History was made in Ottawa on this date in 1989 with the arrival of Jordan’s King Hussein, accompanied by his wife, Queen Noor, in Canada’s capital. The highlight of his visit was His Majesty’s speech to Canada’s Parliament, making Hussein the first leader of an Arab nation to address Canada’s MPs and Senators.

The distinguished visitor was introduced by Prime Minister Brian Mulroney.

“Canadians hold in high regard and genuine friendship those leaders in the region, such as you, your Majesty, who have had the great courage and profound wisdom to look beyond intractable conflict and seek a just and durable peace,” Mulroney said. “We, in this House, know that you have taken great personal as well as political risks to bring an end to the Arab-Israeli conflict. For this, we salute you.”

King Hussein’s address described, from his unique point of view, the various conflicts in the Middle East. In doing so, and in outlining possible solutions, the King quoted from Canada’s Lester B. Pearson.

“Each one of these conflicts-the Lebanese problem and the (Iran-Iraq War) must be brought to a just, comprehensive, and lasting peaceful settlement, and it is imperative for the world community to help in this pursuit,” Hussein said. “Lester Pearson articulated this imperative most eloquently when he said: ‘Aggression, in any part of the world, constitutes in the long run, a threat to every other part. If it is true that we cannot tolerate a city of residential suburbs surrounding slums and degradation, it is equally true that we cannot be safe in a world community which condones lawless aggression in any part of it.’”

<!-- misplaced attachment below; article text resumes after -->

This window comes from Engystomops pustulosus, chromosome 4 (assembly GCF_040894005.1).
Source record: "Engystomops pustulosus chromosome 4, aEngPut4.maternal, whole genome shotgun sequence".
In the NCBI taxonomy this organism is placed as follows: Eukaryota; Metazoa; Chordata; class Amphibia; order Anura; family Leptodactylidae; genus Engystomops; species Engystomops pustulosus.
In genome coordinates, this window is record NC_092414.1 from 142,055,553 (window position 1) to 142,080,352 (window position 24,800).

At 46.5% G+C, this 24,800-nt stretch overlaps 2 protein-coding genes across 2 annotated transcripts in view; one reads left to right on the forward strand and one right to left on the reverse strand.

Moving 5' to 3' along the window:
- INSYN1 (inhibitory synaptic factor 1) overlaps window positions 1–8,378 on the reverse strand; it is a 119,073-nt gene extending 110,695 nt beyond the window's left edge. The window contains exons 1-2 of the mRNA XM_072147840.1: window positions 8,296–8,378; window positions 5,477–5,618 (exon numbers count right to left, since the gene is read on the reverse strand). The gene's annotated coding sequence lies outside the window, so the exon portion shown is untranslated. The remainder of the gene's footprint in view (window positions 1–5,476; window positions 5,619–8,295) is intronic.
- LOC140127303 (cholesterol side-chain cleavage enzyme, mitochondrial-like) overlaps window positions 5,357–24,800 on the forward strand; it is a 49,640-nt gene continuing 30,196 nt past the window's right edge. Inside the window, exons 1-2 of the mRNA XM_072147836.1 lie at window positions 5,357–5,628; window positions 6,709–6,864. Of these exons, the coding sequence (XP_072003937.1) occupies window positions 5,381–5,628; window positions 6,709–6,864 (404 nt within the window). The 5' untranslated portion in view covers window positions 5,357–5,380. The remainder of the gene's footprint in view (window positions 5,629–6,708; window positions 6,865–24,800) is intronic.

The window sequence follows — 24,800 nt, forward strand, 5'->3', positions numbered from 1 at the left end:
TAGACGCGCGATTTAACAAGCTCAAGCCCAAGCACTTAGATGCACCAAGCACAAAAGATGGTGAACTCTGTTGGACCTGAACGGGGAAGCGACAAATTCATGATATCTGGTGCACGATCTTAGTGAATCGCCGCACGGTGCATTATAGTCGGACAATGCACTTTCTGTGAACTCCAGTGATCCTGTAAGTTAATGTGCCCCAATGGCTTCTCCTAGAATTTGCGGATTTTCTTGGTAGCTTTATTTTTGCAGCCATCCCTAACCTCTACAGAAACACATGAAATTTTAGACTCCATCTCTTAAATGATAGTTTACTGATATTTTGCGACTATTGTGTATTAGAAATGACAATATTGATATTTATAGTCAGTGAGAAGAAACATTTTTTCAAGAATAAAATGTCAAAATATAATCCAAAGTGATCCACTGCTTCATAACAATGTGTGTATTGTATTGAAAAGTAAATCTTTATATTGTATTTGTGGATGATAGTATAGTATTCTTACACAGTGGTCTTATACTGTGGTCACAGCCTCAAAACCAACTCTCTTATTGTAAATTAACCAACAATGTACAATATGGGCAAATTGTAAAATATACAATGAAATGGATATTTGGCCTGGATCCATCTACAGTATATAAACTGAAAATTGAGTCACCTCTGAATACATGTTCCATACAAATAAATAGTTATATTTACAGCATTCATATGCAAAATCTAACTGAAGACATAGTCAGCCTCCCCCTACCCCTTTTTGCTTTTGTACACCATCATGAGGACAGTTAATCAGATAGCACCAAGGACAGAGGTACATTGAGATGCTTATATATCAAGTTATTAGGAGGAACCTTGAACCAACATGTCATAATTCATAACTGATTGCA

“These insightful words have grown even more pertinent with the passage of time,” Hussein continued. “The rapid advances in communications technology have increased the level of exposure and raised awareness of other cultures and ways of life, thus raising the hopes and expectations of the less fortunate to explore and take advantage of the new opportunities unfolding before them.”

You can read King Hussein’s entire address at this link: parl.canadiana.ca/view/oop.debates_HOC3402_04/278

Arthur Milnes is an accomplished public historian and award-winning journalist.  He was research assistant on The Rt. Hon. Brian Mulroney’s best-selling Memoirs and also served as a speechwriter to then-Prime Minister Stephen Harper and as a Fellow of the Queen’s Centre for the Study of Democracy under the leadership of Tom Axworthy.  A resident of Kingston, Ontario, Milnes serves as the in-house historian at the 175 year-old Frontenac Club Hotel.

The views, opinions and analyses expressed in the articles on National Newswatch are those of the contributor(s) and do not necessarily reflect the views or opinions of the publishers.


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